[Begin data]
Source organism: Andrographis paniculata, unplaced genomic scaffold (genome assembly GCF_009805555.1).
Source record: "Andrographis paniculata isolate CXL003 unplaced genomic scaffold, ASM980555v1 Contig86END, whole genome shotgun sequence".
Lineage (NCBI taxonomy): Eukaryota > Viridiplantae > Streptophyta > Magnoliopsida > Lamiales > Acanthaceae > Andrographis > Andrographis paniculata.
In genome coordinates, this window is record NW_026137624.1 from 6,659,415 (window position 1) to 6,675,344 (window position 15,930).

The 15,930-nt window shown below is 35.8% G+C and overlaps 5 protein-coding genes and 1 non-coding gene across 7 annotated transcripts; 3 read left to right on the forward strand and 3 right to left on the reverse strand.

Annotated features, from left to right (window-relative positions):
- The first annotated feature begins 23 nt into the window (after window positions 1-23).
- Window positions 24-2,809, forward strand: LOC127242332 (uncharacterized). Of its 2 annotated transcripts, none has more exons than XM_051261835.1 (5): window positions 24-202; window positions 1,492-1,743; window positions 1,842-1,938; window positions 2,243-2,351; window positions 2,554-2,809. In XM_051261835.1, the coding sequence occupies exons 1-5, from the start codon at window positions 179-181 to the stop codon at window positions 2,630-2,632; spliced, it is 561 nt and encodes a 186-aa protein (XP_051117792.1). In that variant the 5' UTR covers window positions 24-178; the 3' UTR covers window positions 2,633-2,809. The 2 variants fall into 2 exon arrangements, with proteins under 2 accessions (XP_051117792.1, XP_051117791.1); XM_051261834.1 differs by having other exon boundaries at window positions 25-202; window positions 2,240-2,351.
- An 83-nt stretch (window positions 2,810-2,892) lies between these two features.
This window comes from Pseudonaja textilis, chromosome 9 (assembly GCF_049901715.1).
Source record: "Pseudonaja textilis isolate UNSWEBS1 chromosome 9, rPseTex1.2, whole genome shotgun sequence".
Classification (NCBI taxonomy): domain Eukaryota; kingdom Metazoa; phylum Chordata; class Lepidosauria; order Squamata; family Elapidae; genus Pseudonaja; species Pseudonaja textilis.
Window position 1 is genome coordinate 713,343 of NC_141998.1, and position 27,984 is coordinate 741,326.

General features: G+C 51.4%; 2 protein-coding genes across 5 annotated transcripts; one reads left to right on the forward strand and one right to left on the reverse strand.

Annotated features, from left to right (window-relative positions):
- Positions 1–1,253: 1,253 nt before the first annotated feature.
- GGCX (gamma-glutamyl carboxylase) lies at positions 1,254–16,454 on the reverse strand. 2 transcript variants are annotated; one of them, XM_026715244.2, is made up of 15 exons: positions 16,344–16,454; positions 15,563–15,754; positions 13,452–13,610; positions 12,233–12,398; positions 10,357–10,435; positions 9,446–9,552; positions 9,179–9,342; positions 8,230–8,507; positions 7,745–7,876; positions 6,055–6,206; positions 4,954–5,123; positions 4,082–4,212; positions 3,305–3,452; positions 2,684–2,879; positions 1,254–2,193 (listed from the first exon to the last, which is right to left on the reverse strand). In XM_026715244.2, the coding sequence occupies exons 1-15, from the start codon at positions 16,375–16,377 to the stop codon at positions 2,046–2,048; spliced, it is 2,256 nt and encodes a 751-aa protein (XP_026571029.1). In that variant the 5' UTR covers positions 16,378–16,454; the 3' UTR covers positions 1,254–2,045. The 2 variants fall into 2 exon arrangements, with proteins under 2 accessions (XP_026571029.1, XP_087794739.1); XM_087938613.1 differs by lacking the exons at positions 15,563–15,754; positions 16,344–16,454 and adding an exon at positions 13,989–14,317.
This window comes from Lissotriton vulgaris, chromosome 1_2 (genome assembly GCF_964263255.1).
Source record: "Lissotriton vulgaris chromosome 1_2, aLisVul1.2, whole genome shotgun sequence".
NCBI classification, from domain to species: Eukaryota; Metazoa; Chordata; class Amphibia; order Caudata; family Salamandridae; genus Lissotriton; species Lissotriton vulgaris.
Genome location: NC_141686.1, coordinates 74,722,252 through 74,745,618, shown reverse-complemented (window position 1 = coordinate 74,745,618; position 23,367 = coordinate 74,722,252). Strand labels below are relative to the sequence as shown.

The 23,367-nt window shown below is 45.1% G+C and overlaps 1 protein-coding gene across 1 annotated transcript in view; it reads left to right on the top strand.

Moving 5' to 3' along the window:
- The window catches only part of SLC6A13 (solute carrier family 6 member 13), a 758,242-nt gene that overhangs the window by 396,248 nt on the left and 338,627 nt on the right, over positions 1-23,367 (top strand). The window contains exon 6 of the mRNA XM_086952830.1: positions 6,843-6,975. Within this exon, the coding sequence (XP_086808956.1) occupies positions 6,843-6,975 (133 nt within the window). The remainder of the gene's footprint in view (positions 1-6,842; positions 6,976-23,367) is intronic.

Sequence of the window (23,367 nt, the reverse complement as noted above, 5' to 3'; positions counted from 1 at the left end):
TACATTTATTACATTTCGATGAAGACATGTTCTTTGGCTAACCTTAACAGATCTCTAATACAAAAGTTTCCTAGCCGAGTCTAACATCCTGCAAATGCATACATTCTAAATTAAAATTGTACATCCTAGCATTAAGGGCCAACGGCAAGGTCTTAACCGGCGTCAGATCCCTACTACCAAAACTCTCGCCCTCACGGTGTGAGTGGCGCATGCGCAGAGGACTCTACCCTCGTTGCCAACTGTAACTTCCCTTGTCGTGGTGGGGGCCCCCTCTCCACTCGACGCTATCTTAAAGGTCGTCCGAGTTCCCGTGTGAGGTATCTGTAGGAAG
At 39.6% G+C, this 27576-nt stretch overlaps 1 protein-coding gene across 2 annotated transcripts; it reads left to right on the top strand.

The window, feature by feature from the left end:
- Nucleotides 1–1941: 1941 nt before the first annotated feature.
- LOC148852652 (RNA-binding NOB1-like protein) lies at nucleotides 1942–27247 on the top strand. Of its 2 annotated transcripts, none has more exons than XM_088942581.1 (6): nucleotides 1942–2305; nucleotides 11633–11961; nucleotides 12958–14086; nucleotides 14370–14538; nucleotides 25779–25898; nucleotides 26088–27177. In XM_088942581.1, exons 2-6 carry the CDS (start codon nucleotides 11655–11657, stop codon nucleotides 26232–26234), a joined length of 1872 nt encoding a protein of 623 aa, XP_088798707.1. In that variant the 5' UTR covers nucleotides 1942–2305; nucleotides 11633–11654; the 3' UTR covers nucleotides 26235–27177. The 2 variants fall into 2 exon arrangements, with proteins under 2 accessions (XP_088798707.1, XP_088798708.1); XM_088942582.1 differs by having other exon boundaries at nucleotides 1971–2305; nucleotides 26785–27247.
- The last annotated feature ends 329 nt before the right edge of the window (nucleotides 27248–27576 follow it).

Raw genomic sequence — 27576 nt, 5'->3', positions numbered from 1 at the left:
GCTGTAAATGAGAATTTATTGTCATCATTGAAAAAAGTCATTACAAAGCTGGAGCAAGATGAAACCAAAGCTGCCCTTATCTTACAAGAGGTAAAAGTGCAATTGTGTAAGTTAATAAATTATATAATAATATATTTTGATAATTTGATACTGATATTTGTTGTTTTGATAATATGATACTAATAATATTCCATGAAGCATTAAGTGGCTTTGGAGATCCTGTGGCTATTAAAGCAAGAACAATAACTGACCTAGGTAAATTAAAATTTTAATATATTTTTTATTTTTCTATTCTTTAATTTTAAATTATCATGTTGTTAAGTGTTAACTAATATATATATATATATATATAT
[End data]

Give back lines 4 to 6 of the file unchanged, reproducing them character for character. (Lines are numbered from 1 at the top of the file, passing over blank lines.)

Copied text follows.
In genome coordinates, this window is record NW_026137624.1 from 6,659,415 (window position 1) to 6,675,344 (window position 15,930).

The 15,930-nt window shown below is 35.8% G+C and overlaps 5 protein-coding genes and 1 non-coding gene across 7 annotated transcripts; 3 read left to right on the forward strand and 3 right to left on the reverse strand.

Annotated features, from left to right (window-relative positions):